Tanzanian President John Magufuli on Tuesday dissolved parliament to allow for elections in October, pledging a "free and fair" vote in a country where the opposition has decried a climate of fear and violence.

Magufuli, who took office in 2015 promising a crackdown on corruption but whose strongman leadership style has drawn criticism, urged all parties to "avoid insults and violence" while campaigning.

The constitution requires that the 393-seat legislature be dissolved ahead of the elections. The vote is due in October but the precise date has not yet been set.

"I want to assure everyone that the elections will be free and fair, for all political parties," Magufuli, who is expected to seek a second five-year term, said in an address to lawmakers.

The dissolution comes just days after Tanzanian opposition leader Freeman Mbowe, who has announced his intention to run against Magufuli, was allegedly beaten and hospitalised in what his Chadema party said was a "politically-motivated" attack.

The European Union mission in the country lashed the assault on Mbowe as an "attack against democracy" while the US and British embassies also expressed concern.

Tanzanian police have cast doubt on the allegations.

Chadema says attacks against the party and its supporters have risen sharply under Magufuli, whose administration has been accused of eroding democratic freedoms in a country once seen as a beacon of stability in East Africa.

Chadema's deputy chairman Tundu Lissu, who is also seeking to contest the presidency for the party, lives in exile in Belgium after being shot multiple times outside his home in 2017.

Chadema and other opposition parties including Alliance for Change and Transparency (ACT Wazalendo) have called for an independent monitor to oversee the elections, warning they will not be free otherwise.

President John Magufuli, centre, at ceremonies last December to mark Tanzania's 58th anniversary of independence
President John Magufuli, centre, at ceremonies last December to mark Tanzania's 58th anniversary of independence AFP / STRINGER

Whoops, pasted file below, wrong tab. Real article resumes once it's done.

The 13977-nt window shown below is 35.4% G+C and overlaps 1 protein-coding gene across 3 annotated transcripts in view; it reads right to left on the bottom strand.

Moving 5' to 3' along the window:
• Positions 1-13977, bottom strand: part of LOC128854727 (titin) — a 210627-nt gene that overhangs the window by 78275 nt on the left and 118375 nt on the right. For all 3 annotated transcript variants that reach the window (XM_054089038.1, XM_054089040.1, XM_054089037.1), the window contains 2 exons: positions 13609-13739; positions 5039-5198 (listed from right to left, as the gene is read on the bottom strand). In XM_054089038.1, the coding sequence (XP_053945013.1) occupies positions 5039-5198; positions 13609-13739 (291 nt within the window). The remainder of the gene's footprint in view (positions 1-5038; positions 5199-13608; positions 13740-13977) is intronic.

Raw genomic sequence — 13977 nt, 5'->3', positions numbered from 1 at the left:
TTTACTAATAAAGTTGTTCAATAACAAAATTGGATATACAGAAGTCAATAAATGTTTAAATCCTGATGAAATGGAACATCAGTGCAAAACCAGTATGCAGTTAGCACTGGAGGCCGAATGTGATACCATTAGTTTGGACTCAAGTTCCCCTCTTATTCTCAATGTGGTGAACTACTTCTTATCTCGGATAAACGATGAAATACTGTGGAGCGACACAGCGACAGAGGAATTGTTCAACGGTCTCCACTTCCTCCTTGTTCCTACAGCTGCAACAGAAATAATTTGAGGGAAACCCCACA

"The current setup of the electoral commission does not guarantee free polls, as it favours the ruling party. The chairman and some other officials are appointed by the president, who is the ruling party leader," said ACT Wazalendo chairman Seif Sharif Hamad.

The ruling party won more than 99 percent of seats in local elections last November which the opposition boycotted because of alleged violence and intimidation.

The October elections will also select the president, lawmakers and councillors of Zanzibar, a semi-autonomous archipelago in Tanzania.

Magufuli also announced Tuesday that schools would reopen across Tanzania on June 29, saying the threat of coronavirus had diminished across the country.

Universities already reopened on June 1, despite complaints from some students that they might be at risk of infection.

Tanzania is one of the few countries in Africa that has not taken extensive measures against the virus.

Magufuli has played down the seriousness of the pandemic, and the country stopped providing updated information about its cases in April.

In late May the government summoned the top official at the US embassy to object to an advisory that warned of "exponential growth" of COVID-19 cases.

The foreign ministry said the claim was "not true and could cause panic among Tanzanians and foreigners".

Over the weekend Tanzania resumed its national football league, which was suspended in March because of the virus.